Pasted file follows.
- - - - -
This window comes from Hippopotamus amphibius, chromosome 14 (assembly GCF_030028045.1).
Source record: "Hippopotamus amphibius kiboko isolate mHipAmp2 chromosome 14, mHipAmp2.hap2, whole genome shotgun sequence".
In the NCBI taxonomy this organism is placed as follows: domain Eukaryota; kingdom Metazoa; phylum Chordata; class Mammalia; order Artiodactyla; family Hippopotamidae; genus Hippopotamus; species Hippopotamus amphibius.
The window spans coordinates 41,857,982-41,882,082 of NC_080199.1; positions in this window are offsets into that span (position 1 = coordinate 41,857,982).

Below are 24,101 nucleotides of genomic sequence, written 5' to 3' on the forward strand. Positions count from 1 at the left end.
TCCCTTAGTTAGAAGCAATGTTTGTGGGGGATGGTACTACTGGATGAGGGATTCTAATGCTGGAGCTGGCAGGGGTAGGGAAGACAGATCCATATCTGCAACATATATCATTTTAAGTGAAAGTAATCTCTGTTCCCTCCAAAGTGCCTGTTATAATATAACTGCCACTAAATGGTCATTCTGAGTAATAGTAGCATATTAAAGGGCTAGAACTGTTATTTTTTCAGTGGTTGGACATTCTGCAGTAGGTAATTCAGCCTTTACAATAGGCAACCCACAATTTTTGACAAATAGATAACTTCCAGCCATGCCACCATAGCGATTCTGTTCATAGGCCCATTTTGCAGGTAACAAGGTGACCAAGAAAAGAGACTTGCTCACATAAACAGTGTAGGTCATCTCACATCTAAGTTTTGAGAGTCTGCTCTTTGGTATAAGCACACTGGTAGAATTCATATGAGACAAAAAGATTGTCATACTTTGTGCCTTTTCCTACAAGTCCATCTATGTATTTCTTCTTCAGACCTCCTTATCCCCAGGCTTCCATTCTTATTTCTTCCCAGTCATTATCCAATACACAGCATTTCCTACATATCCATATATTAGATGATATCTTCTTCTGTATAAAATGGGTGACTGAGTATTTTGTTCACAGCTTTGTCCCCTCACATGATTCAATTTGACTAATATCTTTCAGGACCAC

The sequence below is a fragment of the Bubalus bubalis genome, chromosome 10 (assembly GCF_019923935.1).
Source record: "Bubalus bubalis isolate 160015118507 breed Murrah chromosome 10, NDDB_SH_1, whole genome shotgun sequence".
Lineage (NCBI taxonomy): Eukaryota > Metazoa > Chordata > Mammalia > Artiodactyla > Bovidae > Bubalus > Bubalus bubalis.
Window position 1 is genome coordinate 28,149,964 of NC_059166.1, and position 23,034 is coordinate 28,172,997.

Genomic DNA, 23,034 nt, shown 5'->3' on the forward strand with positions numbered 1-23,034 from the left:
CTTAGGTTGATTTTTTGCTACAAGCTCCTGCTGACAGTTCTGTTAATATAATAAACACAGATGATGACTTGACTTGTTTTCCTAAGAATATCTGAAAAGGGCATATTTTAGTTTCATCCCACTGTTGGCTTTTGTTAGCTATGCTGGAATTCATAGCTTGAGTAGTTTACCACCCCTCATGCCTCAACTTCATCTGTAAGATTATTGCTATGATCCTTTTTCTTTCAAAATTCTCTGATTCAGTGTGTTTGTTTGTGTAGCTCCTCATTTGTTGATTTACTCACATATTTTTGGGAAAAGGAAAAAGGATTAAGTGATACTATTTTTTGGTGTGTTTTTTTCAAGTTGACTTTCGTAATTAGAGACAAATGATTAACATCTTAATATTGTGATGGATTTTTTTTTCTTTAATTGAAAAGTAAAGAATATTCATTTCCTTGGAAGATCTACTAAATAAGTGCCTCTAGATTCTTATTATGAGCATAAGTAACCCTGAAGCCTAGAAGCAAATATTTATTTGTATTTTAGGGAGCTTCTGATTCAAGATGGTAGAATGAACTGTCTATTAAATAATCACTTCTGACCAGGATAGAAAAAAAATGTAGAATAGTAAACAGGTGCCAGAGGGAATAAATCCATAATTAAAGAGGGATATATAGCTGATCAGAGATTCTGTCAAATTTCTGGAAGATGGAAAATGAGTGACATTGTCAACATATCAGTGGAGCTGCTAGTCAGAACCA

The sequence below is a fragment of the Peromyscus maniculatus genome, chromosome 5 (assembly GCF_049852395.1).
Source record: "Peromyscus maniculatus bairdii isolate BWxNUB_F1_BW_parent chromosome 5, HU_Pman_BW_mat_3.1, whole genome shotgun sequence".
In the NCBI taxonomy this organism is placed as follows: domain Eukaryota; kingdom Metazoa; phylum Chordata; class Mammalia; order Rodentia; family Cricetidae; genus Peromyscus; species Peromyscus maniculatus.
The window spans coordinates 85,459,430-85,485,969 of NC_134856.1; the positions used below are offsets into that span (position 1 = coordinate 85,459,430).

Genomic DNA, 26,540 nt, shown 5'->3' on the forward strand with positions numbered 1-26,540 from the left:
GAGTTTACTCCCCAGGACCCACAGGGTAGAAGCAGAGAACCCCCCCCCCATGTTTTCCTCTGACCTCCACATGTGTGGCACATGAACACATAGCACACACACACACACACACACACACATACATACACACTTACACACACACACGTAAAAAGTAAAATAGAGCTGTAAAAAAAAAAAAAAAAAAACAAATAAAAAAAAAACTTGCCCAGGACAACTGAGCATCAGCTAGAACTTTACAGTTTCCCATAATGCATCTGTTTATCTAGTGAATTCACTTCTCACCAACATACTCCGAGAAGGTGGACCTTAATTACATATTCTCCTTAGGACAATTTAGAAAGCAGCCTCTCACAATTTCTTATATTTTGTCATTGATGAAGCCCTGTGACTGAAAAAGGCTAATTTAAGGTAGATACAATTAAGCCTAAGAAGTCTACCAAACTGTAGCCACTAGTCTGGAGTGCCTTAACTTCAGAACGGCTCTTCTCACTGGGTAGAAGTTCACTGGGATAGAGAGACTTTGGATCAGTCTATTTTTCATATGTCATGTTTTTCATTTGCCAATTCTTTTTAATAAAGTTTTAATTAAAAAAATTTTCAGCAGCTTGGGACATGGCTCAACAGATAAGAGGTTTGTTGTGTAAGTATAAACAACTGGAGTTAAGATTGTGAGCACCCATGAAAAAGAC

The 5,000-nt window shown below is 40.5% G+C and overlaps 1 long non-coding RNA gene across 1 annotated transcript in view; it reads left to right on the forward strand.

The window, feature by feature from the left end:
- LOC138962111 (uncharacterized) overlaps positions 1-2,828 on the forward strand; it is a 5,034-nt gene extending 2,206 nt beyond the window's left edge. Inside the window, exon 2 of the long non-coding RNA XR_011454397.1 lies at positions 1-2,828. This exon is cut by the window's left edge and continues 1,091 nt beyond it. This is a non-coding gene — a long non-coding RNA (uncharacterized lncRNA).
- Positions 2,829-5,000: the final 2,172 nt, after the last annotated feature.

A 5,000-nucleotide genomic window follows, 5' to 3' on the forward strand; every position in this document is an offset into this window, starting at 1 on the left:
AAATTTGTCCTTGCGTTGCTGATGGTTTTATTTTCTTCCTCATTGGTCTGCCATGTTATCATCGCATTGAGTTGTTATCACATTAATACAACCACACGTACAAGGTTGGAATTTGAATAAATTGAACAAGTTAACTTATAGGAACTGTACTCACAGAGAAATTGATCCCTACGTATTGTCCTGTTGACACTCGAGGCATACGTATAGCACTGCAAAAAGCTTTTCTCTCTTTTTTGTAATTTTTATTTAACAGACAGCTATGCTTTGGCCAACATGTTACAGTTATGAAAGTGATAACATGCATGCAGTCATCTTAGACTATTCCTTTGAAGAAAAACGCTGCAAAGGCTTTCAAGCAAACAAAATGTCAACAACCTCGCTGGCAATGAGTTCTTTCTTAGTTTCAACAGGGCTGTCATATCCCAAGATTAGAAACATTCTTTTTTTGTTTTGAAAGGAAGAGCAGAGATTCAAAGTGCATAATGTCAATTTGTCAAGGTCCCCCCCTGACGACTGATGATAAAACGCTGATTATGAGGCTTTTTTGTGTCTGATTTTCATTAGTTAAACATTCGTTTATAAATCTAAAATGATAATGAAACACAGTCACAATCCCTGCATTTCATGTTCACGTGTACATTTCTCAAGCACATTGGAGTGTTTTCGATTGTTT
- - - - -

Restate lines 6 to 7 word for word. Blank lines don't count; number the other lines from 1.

TCCCTTAGTTAGAAGCAATGTTTGTGGGGGATGGTACTACTGGATGAGGGATTCTAATGCTGGAGCTGGCAGGGGTAGGGAAGACAGATCCATATCTGCAACATATATCATTTTAAGTGAAAGTAATCTCTGTTCCCTCCAAAGTGCCTGTTATAATATAACTGCCACTAAATGGTCATTCTGAGTAATAGTAGCATATTAAAGGGCTAGAACTGTTATTTTTTCAGTGGTTGGACATTCTGCAGTAGGTAATTCAGCCTTTACAATAGGCAACCCACAATTTTTGACAAATAGATAACTTCCAGCCATGCCACCATAGCGATTCTGTTCATAGGCCCATTTTGCAGGTAACAAGGTGACCAAGAAAAGAGACTTGCTCACATAAACAGTGTAGGTCATCTCACATCTAAGTTTTGAGAGTCTGCTCTTTGGTATAAGCACACTGGTAGAATTCATATGAGACAAAAAGATTGTCATACTTTGTGCCTTTTCCTACAAGTCCATCTATGTATTTCTTCTTCAGACCTCCTTATCCCCAGGCTTCCATTCTTATTTCTTCCCAGTCATTATCCAATACACAGCATTTCCTACATATCCATATATTAGATGATATCTTCTTCTGTATAAAATGGGTGACTGAGTATTTTGTTCACAGCTTTGTCCCCTCACATGATTCAATTTGACTAATATCTTTCAGGACCAC

The sequence below is a fragment of the Bubalus bubalis genome, chromosome 10 (assembly GCF_019923935.1).